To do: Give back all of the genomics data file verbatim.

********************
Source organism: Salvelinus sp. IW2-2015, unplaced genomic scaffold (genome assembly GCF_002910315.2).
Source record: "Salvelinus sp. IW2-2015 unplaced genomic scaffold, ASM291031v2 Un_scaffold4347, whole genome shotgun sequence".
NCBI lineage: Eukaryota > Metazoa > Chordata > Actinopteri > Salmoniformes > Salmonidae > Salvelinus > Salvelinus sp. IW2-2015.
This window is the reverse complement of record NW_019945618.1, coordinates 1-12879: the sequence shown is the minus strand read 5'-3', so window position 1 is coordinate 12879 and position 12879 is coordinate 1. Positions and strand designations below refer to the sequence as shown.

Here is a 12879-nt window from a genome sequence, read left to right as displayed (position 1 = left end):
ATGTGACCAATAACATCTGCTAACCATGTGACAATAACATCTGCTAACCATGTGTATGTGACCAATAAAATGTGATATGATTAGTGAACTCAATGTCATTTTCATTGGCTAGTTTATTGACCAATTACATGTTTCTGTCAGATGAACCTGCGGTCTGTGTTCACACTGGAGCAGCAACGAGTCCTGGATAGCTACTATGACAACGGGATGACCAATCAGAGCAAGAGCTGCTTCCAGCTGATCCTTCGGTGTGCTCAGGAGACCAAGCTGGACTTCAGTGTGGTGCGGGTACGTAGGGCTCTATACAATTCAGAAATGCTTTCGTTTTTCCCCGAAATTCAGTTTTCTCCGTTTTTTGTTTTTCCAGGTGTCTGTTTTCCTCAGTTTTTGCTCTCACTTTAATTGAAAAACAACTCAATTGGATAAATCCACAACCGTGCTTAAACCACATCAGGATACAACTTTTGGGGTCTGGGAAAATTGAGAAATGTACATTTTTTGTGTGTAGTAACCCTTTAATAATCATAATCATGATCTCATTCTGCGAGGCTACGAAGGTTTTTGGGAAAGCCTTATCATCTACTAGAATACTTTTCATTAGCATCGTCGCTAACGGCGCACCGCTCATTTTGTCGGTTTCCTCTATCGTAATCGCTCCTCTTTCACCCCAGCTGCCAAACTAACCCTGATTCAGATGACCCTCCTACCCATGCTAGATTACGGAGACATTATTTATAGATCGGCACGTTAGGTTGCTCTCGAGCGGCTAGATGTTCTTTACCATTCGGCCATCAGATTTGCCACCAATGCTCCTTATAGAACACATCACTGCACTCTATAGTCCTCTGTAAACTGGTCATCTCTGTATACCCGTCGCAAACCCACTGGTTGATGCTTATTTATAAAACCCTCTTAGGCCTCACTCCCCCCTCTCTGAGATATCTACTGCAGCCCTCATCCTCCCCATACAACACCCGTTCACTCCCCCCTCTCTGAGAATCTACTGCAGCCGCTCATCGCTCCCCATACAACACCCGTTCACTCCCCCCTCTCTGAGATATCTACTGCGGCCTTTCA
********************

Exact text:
Source organism: Salvelinus sp. IW2-2015, unplaced genomic scaffold (genome assembly GCF_002910315.2).
Source record: "Salvelinus sp. IW2-2015 unplaced genomic scaffold, ASM291031v2 Un_scaffold4347, whole genome shotgun sequence".
NCBI lineage: Eukaryota > Metazoa > Chordata > Actinopteri > Salmoniformes > Salmonidae > Salvelinus > Salvelinus sp. IW2-2015.
This window is the reverse complement of record NW_019945618.1, coordinates 1-12879: the sequence shown is the minus strand read 5'-3', so window position 1 is coordinate 12879 and position 12879 is coordinate 1. Positions and strand designations below refer to the sequence as shown.

Here is a 12879-nt window from a genome sequence, read left to right as displayed (position 1 = left end):
ATGTGACCAATAACATCTGCTAACCATGTGACAATAACATCTGCTAACCATGTGTATGTGACCAATAAAATGTGATATGATTAGTGAACTCAATGTCATTTTCATTGGCTAGTTTATTGACCAATTACATGTTTCTGTCAGATGAACCTGCGGTCTGTGTTCACACTGGAGCAGCAACGAGTCCTGGATAGCTACTATGACAACGGGATGACCAATCAGAGCAAGAGCTGCTTCCAGCTGATCCTTCGGTGTGCTCAGGAGACCAAGCTGGACTTCAGTGTGGTGCGGGTACGTAGGGCTCTATACAATTCAGAAATGCTTTCGTTTTTCCCCGAAATTCAGTTTTCTCCGTTTTTTGTTTTTCCAGGTGTCTGTTTTCCTCAGTTTTTGCTCTCACTTTAATTGAAAAACAACTCAATTGGATAAATCCACAACCGTGCTTAAACCACATCAGGATACAACTTTTGGGGTCTGGGAAAATTGAGAAATGTACATTTTTTGTGTGTAGTAACCCTTTAATAATCATAATCATGATCTCATTCTGCGAGGCTACGAAGGTTTTTGGGAAAGCCTTATCATCTACTAGAATACTTTTCATTAGCATCGTCGCTAACGGCGCACCGCTCATTTTGTCGGTTTCCTCTATCGTAATCGCTCCTCTTTCACCCCAGCTGCCAAACTAACCCTGATTCAGATGACCCTCCTACCCATGCTAGATTACGGAGACATTATTTATAGATCGGCACGTTAGGTTGCTCTCGAGCGGCTAGATGTTCTTTACCATTCGGCCATCAGATTTGCCACCAATGCTCCTTATAGAACACATCACTGCACTCTATAGTCCTCTGTAAACTGGTCATCTCTGTATACCCGTCGCAAACCCACTGGTTGATGCTTATTTATAAAACCCTCTTAGGCCTCACTCCCCCCTCTCTGAGATATCTACTGCAGCCCTCATCCTCCCCATACAACACCCGTTCACTCCCCCCTCTCTGAGAATCTACTGCAGCCGCTCATCGCTCCCCATACAACACCCGTTCACTCCCCCCTCTCTGAGATATCTACTGCGGCCTTTCA